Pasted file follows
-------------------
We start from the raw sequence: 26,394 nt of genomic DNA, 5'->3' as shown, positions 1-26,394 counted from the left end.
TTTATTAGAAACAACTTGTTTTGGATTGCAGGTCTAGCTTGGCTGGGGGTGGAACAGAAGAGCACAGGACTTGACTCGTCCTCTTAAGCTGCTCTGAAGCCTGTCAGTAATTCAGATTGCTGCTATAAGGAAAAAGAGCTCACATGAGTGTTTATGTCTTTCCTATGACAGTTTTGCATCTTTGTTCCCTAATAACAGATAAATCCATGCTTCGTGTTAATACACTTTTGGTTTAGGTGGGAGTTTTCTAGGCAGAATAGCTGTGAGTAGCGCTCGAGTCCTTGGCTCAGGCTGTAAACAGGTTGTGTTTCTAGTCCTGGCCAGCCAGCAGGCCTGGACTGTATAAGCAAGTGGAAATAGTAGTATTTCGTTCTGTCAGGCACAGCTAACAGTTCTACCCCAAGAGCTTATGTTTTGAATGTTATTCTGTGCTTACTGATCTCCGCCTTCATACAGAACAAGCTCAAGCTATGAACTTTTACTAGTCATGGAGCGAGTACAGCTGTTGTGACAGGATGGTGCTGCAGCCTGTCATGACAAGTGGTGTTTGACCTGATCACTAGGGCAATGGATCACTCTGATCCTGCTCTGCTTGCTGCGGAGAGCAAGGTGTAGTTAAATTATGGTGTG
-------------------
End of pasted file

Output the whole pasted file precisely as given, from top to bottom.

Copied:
We start from the raw sequence: 26,394 nt of genomic DNA, 5'->3' as shown, positions 1-26,394 counted from the left end.
TTTATTAGAAACAACTTGTTTTGGATTGCAGGTCTAGCTTGGCTGGGGGTGGAACAGAAGAGCACAGGACTTGACTCGTCCTCTTAAGCTGCTCTGAAGCCTGTCAGTAATTCAGATTGCTGCTATAAGGAAAAAGAGCTCACATGAGTGTTTATGTCTTTCCTATGACAGTTTTGCATCTTTGTTCCCTAATAACAGATAAATCCATGCTTCGTGTTAATACACTTTTGGTTTAGGTGGGAGTTTTCTAGGCAGAATAGCTGTGAGTAGCGCTCGAGTCCTTGGCTCAGGCTGTAAACAGGTTGTGTTTCTAGTCCTGGCCAGCCAGCAGGCCTGGACTGTATAAGCAAGTGGAAATAGTAGTATTTCGTTCTGTCAGGCACAGCTAACAGTTCTACCCCAAGAGCTTATGTTTTGAATGTTATTCTGTGCTTACTGATCTCCGCCTTCATACAGAACAAGCTCAAGCTATGAACTTTTACTAGTCATGGAGCGAGTACAGCTGTTGTGACAGGATGGTGCTGCAGCCTGTCATGACAAGTGGTGTTTGACCTGATCACTAGGGCAATGGATCACTCTGATCCTGCTCTGCTTGCTGCGGAGAGCAAGGTGTAGTTAAATTATGGTGTG